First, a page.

It is one thing to be trained in a practice, but how do you spread that practice and spread that knowledge? How is knowledge produced and communicated?

Passing knowledge down through the generations

Another important feature within the context of the US is the fact that there are so few small-scale farmers and peasants who have continuously farmed, from generation to generation.

In the US, industrial agriculture has interrupted the transfer of peasant knowledge and for people of color there has been a disruption with regards to our connection to the land.

At its core, agroecology is the accumulation of ancestral and cultural peasant knowledge. The knowledge that most families had from, say, 1950 or earlier is disappearing and in some cases, gone. Knowledge that used to be passed down from generation to generation just doesn't exist, as it once did.

We need to think and talk about how we will transfer this knowledge to the next generation and how this knowledge will continue to evolve in perpetuity - this is the conversation around agroecology and youth - how will agroecology evolve, to be in harmony with nature and people?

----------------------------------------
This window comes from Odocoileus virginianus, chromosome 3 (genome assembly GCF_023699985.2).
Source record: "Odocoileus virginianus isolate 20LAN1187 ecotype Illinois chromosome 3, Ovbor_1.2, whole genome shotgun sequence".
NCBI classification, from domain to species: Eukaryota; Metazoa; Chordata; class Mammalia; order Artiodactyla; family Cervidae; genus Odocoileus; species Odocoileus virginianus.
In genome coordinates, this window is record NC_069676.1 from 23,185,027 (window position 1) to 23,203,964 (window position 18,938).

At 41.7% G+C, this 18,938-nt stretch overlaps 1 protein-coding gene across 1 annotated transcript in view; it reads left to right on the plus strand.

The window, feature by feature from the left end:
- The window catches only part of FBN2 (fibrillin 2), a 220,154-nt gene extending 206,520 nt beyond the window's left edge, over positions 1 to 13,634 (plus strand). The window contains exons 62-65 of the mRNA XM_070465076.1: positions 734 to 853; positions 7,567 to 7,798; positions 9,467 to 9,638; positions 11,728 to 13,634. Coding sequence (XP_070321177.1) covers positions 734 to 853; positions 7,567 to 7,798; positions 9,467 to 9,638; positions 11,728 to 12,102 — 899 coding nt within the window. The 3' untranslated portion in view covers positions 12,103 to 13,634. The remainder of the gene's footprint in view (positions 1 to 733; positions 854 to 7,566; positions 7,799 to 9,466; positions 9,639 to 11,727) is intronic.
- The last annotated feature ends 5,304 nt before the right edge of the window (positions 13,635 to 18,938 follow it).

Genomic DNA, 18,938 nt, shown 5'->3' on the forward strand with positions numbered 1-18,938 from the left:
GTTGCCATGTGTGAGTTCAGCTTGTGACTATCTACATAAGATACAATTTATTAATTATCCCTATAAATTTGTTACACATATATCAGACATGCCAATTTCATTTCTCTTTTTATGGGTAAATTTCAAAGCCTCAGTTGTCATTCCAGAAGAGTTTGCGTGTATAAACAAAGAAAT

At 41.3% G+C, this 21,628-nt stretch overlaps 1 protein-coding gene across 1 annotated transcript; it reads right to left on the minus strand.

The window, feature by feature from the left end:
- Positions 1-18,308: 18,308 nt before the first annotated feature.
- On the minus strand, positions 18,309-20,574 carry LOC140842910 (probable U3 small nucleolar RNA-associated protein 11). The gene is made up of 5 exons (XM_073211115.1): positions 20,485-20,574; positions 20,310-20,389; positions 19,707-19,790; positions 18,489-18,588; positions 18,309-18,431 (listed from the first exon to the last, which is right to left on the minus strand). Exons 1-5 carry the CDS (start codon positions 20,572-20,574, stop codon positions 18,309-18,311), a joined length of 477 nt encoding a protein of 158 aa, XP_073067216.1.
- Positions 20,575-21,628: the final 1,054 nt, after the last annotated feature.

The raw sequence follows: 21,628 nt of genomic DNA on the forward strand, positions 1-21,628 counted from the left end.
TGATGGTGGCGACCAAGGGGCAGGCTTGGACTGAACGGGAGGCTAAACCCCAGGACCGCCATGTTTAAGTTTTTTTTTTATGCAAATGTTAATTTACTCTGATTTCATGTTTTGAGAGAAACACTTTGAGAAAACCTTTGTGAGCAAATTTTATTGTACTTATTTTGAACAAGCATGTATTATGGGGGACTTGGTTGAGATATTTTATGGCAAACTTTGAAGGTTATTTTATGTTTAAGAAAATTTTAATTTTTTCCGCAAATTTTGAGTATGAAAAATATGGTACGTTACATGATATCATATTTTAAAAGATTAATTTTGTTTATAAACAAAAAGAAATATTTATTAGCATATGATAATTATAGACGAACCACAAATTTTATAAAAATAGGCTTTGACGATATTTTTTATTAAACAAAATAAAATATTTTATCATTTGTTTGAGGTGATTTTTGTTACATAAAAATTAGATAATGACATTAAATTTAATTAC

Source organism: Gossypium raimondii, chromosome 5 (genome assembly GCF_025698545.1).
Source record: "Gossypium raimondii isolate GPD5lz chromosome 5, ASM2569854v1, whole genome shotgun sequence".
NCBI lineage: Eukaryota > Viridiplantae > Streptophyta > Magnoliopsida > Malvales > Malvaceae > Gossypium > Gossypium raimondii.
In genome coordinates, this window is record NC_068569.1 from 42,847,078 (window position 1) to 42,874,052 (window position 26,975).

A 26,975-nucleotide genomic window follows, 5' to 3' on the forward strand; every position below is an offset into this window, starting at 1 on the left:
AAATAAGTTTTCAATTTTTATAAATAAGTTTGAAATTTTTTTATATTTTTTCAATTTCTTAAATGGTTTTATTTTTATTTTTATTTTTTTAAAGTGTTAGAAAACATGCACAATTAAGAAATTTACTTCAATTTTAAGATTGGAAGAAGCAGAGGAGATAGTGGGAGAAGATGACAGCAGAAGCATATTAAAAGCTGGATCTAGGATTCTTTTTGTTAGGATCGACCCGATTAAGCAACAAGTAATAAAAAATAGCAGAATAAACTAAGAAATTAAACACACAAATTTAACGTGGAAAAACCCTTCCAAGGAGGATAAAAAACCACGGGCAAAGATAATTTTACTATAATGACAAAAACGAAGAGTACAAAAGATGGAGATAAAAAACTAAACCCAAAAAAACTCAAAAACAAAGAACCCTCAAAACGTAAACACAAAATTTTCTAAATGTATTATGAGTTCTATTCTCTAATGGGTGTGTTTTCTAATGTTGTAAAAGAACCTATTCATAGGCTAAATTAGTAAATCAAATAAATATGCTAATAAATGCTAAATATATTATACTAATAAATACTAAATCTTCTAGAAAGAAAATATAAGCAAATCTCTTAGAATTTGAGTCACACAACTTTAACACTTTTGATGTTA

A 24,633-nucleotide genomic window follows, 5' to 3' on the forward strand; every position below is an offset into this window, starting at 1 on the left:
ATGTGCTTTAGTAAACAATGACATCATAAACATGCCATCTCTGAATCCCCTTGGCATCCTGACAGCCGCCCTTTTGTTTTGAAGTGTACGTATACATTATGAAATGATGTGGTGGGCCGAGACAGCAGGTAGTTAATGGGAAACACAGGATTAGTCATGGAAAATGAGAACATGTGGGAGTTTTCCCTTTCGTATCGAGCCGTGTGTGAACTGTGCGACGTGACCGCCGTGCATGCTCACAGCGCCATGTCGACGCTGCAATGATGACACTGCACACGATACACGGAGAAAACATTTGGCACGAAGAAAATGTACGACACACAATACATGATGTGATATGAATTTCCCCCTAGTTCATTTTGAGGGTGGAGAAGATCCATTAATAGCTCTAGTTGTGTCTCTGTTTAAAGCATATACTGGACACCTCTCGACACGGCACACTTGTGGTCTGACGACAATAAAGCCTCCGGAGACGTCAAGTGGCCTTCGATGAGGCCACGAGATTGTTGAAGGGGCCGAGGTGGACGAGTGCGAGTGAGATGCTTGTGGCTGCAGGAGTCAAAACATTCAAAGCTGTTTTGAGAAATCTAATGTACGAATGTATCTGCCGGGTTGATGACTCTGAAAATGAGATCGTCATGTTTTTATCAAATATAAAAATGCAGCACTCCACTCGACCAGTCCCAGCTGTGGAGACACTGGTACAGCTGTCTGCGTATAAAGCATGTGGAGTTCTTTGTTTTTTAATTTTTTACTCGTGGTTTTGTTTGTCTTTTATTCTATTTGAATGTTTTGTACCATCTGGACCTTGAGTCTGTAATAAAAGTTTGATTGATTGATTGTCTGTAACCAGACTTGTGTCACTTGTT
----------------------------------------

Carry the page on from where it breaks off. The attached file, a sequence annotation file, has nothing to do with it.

As young people in urban and rural areas, we have to ask ourselves: "Are we going to succumb to the American discourse of individualism, isolationism and self-preservation, or are we going to choose more collective and cooperative forms of community?"

It's about harnessing initiative and creativity to solve problems, and that is particularly a challenge for youth who are resettling in the countryside, because there will always be challenges to accessing land, credit, capital and seeds.

A moment of opportunity!

We are facing a profound political moment and opportunity in the transformation of the agrarian dynamics in this society. We have 400 million acres of land up for transition in the next 20 years. What will be the future of that land?

Will it be occupied by the industrial model of agribusiness - profit and exploitation - or will it be for small-scale agroecology - feeding people and for collective and social forms of ownership and organization?

Agroecology is ultimately a people's struggle. As a peasant farmer connected to the global movement, I want to show people in the United States that agroecology is their struggle and that their struggle is a class struggle.

 


 

Blain Snipstal is a farmer in Maryland, USA and a member of Southeastern African American Farmers' Organic Network (SAAFON). Blain talks about how important agroecology is to solve the world's multiple crises, how it is more than just a way to grow food, but is actually a way to organize and a way to live and build movements. He also talks about the special role that youth have, as the new generation responsible for ensuring agroecology is not forgotten as agribusiness dominates the planet.

This article originally appeared in WhyHunger's Agroecology: Putting Food Sovereignty Into Action publication. To learn more and read different agroecology perspectives from other grassroots leaders download it for free today. Available in English and Spanish.